Technically with pre-launch products if we were both to call and
we didn't have the same story line, it could be problematic with
He adds that in this case, "We had very good communications
conduits within Palm. Palm lead that charge and gave very clear
Next the Carat team developed a five-part campaign. (Link to
creative samples of all five parts at the end of this Case
Part #1: Pre-launch excitement generation email
Palm users tend to be very passionate about the product. Last
summer when the i705 was initially supposed to launch, the user
community had been frothing with excitement. After things
were delayed, that excitement had died down. Peters says, "The
big marketing challenge was that the hype had subsided. The fear
was they'd now say, 'So what?' We needed to re-stimulate
More than 3 million of Palm's over 15 million customers had
already opted in to receive email news and notes from the
company. In early January, a couple of weeks before the
official product launch, Carat sent these customers an email from
All we can say is that the newest Palm™ handheld
is coming. Very soon. Stay tuned for more details.
Tell a (discreet) friend."
A week later, the list received a second follow-up email offering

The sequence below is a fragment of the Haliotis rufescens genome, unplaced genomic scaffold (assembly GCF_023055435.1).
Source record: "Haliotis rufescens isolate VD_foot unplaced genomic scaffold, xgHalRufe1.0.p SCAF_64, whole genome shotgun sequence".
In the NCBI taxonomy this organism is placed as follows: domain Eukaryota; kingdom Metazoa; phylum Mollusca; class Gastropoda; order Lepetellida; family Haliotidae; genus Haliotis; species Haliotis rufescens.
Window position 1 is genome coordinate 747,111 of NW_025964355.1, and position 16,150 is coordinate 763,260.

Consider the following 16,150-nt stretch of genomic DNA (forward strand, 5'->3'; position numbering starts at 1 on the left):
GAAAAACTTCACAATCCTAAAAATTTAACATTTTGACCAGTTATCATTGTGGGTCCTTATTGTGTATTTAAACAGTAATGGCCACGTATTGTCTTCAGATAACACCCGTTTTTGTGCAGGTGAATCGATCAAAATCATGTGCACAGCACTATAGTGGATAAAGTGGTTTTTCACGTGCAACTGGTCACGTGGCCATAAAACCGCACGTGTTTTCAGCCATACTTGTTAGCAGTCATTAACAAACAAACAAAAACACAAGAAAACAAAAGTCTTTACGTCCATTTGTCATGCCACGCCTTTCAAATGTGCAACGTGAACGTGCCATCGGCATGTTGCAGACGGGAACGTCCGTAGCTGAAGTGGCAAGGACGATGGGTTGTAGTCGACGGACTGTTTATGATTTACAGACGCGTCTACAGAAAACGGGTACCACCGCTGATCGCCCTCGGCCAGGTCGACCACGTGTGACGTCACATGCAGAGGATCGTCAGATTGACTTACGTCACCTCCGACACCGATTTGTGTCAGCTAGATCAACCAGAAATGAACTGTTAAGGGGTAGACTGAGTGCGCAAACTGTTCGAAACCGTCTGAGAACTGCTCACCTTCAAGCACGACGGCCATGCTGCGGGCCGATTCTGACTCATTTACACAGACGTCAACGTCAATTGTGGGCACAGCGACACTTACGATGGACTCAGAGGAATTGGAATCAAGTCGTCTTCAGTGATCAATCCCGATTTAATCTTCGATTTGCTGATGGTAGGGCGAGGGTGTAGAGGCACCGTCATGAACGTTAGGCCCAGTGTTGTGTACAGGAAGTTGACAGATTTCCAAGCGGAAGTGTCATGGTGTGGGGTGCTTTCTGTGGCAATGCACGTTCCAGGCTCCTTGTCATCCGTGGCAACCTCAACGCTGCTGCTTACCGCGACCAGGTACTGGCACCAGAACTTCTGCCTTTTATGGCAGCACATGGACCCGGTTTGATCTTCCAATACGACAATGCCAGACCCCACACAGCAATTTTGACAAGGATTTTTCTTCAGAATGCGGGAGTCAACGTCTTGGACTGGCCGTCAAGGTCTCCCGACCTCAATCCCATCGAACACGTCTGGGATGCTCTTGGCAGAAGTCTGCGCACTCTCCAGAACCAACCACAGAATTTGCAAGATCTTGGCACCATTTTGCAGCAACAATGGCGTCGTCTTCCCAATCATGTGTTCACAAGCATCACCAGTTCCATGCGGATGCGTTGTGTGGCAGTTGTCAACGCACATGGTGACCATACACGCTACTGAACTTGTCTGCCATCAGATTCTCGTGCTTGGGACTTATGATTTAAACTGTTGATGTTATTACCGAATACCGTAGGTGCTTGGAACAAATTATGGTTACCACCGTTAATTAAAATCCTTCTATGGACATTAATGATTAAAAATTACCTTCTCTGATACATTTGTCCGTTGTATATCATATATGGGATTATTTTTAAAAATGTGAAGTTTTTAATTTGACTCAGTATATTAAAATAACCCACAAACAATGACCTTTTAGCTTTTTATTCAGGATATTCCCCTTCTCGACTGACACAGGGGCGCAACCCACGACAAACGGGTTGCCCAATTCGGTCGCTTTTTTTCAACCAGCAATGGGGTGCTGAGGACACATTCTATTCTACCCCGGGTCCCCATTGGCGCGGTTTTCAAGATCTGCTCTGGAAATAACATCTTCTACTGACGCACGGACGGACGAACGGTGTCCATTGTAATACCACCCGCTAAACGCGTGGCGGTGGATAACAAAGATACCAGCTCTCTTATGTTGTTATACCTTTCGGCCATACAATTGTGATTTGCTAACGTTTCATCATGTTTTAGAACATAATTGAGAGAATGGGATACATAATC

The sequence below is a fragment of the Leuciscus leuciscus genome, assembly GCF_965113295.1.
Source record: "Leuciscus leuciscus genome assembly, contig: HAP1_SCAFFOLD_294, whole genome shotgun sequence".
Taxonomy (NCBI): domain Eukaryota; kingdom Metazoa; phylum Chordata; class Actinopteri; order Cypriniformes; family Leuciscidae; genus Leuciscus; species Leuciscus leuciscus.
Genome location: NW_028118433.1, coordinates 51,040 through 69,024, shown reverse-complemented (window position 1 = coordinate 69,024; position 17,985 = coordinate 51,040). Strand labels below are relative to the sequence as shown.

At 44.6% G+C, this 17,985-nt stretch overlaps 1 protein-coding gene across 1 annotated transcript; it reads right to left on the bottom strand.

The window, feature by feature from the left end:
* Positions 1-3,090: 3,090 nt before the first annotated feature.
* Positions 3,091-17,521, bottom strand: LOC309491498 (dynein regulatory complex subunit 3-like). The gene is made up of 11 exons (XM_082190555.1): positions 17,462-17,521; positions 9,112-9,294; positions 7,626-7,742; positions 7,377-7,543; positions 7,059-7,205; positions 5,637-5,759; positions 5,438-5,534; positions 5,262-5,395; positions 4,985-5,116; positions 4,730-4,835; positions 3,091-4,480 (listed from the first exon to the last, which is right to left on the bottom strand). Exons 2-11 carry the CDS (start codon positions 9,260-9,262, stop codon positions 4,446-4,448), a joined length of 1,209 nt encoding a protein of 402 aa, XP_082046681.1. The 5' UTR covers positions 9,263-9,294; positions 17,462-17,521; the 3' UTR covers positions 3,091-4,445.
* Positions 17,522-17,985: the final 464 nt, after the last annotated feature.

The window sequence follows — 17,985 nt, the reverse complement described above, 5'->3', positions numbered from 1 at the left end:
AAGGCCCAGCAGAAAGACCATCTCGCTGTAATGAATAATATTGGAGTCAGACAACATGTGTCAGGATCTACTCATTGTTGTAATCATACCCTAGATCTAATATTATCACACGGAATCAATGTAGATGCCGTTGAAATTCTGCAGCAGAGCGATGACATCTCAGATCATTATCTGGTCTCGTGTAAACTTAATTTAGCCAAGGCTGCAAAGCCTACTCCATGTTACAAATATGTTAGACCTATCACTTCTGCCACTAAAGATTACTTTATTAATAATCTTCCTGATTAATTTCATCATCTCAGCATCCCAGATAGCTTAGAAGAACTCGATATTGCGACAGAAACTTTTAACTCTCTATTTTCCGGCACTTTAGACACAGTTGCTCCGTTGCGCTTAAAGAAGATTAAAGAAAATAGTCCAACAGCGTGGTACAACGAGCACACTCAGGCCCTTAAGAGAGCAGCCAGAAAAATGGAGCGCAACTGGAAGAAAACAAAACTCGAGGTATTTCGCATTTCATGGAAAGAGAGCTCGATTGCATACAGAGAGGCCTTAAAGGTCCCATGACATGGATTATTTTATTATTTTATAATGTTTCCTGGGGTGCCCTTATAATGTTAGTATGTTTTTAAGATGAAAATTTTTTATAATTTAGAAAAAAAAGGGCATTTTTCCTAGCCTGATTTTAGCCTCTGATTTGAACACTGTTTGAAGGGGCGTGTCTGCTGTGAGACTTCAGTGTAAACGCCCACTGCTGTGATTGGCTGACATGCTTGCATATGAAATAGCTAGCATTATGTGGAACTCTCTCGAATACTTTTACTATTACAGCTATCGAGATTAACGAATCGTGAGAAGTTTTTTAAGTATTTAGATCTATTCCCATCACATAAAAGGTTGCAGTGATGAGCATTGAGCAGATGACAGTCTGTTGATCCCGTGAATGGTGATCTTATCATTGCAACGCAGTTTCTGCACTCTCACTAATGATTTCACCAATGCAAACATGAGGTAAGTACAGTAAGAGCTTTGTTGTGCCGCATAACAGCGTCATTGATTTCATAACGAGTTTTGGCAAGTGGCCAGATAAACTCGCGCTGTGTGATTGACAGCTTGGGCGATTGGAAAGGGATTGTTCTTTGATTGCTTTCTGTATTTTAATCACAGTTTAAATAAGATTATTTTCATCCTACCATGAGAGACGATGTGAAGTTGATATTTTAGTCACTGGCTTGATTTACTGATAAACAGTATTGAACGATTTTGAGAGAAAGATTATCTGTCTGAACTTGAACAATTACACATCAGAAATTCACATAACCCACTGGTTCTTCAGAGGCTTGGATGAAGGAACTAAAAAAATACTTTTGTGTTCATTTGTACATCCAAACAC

them a chance to reserve a new Palm at the store.
Part #2: Day-of-Launch personalized, direct response email
On January 29th, all Palm registered user opt-ins received a
personalized email with a very elegantly photographed image of an
i705 at top, and the headline "When you're done being speechless
you can communicate like never before."
The customers who had responded to the reservation offer in the
previous email were told also, "And since you were one of the
first to reserve one, you'll get FREE overnight shipping when you
place your order before 11:59 PST on January 31, 2002. That's
right, you'll have it in your hands tomorrow!"
This emailed letter also contained a list of the benefits of the
new product -- especially its 24/7 access to email -- however,
rather than send every Palm owner the same generic list of
benefits, Peters' team split out Palm's registered user database